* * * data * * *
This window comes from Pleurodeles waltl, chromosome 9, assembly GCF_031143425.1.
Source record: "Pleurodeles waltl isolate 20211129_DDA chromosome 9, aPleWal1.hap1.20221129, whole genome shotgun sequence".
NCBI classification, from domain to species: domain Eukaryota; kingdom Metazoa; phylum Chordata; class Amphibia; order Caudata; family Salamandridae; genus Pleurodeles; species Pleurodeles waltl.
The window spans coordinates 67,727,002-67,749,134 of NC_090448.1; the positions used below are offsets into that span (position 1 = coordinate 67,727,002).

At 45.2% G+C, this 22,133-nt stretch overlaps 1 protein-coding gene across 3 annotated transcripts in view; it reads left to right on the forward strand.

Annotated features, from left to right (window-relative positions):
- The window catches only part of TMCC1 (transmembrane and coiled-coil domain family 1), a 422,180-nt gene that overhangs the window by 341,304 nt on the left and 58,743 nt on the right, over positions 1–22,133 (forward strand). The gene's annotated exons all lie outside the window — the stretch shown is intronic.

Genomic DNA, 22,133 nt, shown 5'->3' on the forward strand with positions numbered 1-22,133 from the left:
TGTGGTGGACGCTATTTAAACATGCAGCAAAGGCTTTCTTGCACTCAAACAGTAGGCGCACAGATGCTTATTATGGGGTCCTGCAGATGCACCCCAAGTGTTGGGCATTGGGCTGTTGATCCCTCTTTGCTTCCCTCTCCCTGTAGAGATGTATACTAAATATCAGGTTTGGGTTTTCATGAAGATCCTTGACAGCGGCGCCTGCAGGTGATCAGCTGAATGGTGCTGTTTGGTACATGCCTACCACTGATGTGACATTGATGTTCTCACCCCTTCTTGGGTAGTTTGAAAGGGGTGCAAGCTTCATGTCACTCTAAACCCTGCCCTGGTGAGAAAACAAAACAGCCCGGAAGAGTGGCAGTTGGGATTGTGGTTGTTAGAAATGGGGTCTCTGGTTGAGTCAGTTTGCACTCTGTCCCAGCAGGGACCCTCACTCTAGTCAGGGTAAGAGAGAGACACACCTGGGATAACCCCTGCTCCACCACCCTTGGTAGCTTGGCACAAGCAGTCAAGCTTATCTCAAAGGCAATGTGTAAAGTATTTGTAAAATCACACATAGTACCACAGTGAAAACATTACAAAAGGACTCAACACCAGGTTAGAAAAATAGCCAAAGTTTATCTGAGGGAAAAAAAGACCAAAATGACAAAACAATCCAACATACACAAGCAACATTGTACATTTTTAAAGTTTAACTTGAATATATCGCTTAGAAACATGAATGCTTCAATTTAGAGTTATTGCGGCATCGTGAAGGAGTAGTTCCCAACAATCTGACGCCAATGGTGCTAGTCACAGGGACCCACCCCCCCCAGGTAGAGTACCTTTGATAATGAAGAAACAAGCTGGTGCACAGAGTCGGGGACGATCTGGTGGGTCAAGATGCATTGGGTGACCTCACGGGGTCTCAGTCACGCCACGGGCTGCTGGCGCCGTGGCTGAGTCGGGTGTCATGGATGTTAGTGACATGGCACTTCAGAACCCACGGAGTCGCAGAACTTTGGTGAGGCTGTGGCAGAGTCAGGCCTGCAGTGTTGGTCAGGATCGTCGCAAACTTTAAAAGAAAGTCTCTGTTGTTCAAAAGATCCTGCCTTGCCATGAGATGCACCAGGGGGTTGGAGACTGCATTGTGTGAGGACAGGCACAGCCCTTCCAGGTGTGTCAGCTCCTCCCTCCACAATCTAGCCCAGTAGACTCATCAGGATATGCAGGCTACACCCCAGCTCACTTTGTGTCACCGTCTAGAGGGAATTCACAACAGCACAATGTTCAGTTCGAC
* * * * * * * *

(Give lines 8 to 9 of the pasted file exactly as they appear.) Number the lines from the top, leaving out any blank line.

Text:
Genomic DNA, 22,133 nt, shown 5'->3' on the forward strand with positions numbered 1-22,133 from the left:
TGTGGTGGACGCTATTTAAACATGCAGCAAAGGCTTTCTTGCACTCAAACAGTAGGCGCACAGATGCTTATTATGGGGTCCTGCAGATGCACCCCAAGTGTTGGGCATTGGGCTGTTGATCCCTCTTTGCTTCCCTCTCCCTGTAGAGATGTATACTAAATATCAGGTTTGGGTTTTCATGAAGATCCTTGACAGCGGCGCCTGCAGGTGATCAGCTGAATGGTGCTGTTTGGTACATGCCTACCACTGATGTGACATTGATGTTCTCACCCCTTCTTGGGTAGTTTGAAAGGGGTGCAAGCTTCATGTCACTCTAAACCCTGCCCTGGTGAGAAAACAAAACAGCCCGGAAGAGTGGCAGTTGGGATTGTGGTTGTTAGAAATGGGGTCTCTGGTTGAGTCAGTTTGCACTCTGTCCCAGCAGGGACCCTCACTCTAGTCAGGGTAAGAGAGAGACACACCTGGGATAACCCCTGCTCCACCACCCTTGGTAGCTTGGCACAAGCAGTCAAGCTTATCTCAAAGGCAATGTGTAAAGTATTTGTAAAATCACACATAGTACCACAGTGAAAACATTACAAAAGGACTCAACACCAGGTTAGAAAAATAGCCAAAGTTTATCTGAGGGAAAAAAAGACCAAAATGACAAAACAATCCAACATACACAAGCAACATTGTACATTTTTAAAGTTTAACTTGAATATATCGCTTAGAAACATGAATGCTTCAATTTAGAGTTATTGCGGCATCGTGAAGGAGTAGTTCCCAACAATCTGACGCCAATGGTGCTAGTCACAGGGACCCACCCCCCCCAGGTAGAGTACCTTTGATAATGAAGAAACAAGCTGGTGCACAGAGTCGGGGACGATCTGGTGGGTCAAGATGCATTGGGTGACCTCACGGGGTCTCAGTCACGCCACGGGCTGCTGGCGCCGTGGCTGAGTCGGGTGTCATGGATGTTAGTGACATGGCACTTCAGAACCCACGGAGTCGCAGAACTTTGGTGAGGCTGTGGCAGAGTCAGGCCTGCAGTGTTGGTCAGGATCGTCGCAAACTTTAAAAGAAAGTCTCTGTTGTTCAAAAGATCCTGCCTTGCCATGAGATGCACCAGGGGGTTGGAGACTGCATTGTGTGAGGACAGGCACAGCCCTTCCAGGTGTGTCAGCTCCTCCCTCCACAATCTAGCCCAGTAGACTCATCAGGATATGCAGGCTACACCCCAGCTCACTTTGTGTCACCGTCTAGAGGGAATTCACAACAGCACAATGTTCAGTTCGAC